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WSJ Article On Delta  
User currently offlineMountainFlyer From United States of America, joined Jul 2005, 476 posts, RR: 0
Posted (1 year 9 months 1 week 2 days 22 hours ago) and read 1927 times:

In light of recent threads discussing both the old aircraft strategy at DL as well as wondering what DL has done right I found this very informative WSJ article. A lot of it contains information we have already talked about, but it's a clear, concise article with a lot of good information for those curious minds such as my own.

Fair use quote:

Quote:
The nation's second biggest carrier stunned the industry by becoming the first airline to buy an oil refinery, in a bid to trim its highest and most volatile operating cost, aviation fuel. It runs a huge maintenance subsidiary that tends to its own planes and does third-party work, while other airlines have scaled down or bailed out of that business. And the Atlanta company has retained its status as the only major U.S. airline that is mostly nonunionized, giving it more flexibility than its rivals even as it pays most workers more.
Delta Flies New Route to Profits: Older Jets

[Edited 2012-11-17 18:20:08 by SA7700]


SA-227; B1900; Q200; Q400; CRJ-2,7,9; 717; 727-2; 737-3,4,5,7,8,9; 747-2; 757-2,3; 767-3,4; MD-90; A319, 320; DC-9; DC-1
39 replies: All unread, showing first 25:
 
User currently onlineStitch From United States of America, joined Jul 2005, 30889 posts, RR: 87
Reply 1, posted (1 year 9 months 1 week 2 days 21 hours ago) and read 1942 times:
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Honestly, as a short-term (10 years or less) program, it's probably a fair idea.

The vast majority of passengers don't know how old an airframe is and if it has a new interior, they'll perceive it as being "new". And for frequent fliers, adding older planes with brand new interiors and new amenities (like WiFi) is likely seen in a positive light.

As the article notes, fuel and maintenance prices can become crippling with older planes, which is why I see this as a short-term trick to allow DL to add capacity without significant capital expenditures that could also crush them if traffic collapses.


User currently offlinepanamair From United States of America, joined Oct 2001, 4895 posts, RR: 25
Reply 2, posted (1 year 9 months 1 week 2 days 21 hours ago) and read 1943 times:
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Quoting Stitch (Reply 3):
that could also crush them if traffic collapses.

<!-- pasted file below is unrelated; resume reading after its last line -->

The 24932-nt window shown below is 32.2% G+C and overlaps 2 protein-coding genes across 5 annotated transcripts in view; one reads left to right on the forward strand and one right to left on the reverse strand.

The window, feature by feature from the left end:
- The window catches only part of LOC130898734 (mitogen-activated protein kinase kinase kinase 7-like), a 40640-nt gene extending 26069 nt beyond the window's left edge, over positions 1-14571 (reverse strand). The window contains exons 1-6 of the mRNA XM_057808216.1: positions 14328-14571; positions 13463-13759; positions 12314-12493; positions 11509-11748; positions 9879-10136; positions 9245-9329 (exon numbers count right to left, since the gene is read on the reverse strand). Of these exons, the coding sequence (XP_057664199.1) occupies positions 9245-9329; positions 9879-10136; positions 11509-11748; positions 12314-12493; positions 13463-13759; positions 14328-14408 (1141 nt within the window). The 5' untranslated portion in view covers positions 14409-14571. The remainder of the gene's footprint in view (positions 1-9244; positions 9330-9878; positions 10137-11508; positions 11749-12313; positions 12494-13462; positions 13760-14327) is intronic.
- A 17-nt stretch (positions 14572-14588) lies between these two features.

ah, but because these planes have low acquisition costs, they can afford to outright purchase and own many of them, which means they can easily park them when traffic collapses. You don't have that luxury when you have many brand spanking new expensive planes which you have leased....the lease payments will have to continue even if you can't fill those planes....We have already seen this with the DC9s...because they owned many of them, they simply parked them when they had to cut capacity due to the oil spike in recent years...


User currently offlineMountainFlyer From United States of America, joined Jul 2005, 476 posts, RR: 0
Reply 3, posted (1 year 9 months 1 week 2 days 20 hours ago) and read 1938 times:

Maybe I'm looking at this too simplistically, but theoretically, even if DL realized $0 salvage value on these older planes (thinking mainly of the MD-90's and 717's), they are acquiring them so cheap relative to brand new aircraft that they would still come out way ahead compared to the depreciated value of a new aircraft sold on the used market. Yes, at some point maintenance and fuel will catch up with that, but it would have to be a huge increase in costs, mostly maintenance, since these are not exactly "inefficient" aircraft. Am I missing something?

In an exaggerated analogy, to me it's a lot like buying a $2,000 used car that needs maintenance, but works. Even if you put $3,000 of maintenance into it and it only gets 20 mpg, you're still coming out way ahead of just depreciation of a brand new compact car over say two years, not to mention the lower insurance and registration costs.

At any rate we've discussed the capex strategy a lot, but getting back to the article, it singles out the DL aircraft strategy especially, but I thought it pointed out a lot of how DL differs from its peers not in just asset management but other strategies as well. It will be interesting to see how these unique strategies all play out. DL is playing with a lot of variables at once; capex strategy, oil refinery strategy, maintenance strategy. Some have been tried before (NW did the old aircraft thing), some not (oil refinery).



SA-227; B1900; Q200; Q400; CRJ-2,7,9; 717; 727-2; 737-3,4,5,7,8,9; 747-2; 757-2,3; 767-3,4; MD-90; A319, 320; DC-9; DC-1
User currently onlineStitch From United States of America, joined Jul 2005, 30889 posts, RR: 87
Reply 4, posted (1 year 9 months 1 week 2 days 19 hours ago) and read 1937 times:
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Quoting panamair (Reply 4):

Which is what I meant.  

I should have phrased it as "DL to add capacity without significant capital expenditures (as said capital expenditures for new aircraft could also crush them if traffic collapses).


User currently offlineavek00 From United States of America, joined Oct 2004, 4368 posts, RR: 19
Reply 5, posted (1 year 9 months 1 week 2 days 19 hours ago) and read 1935 times: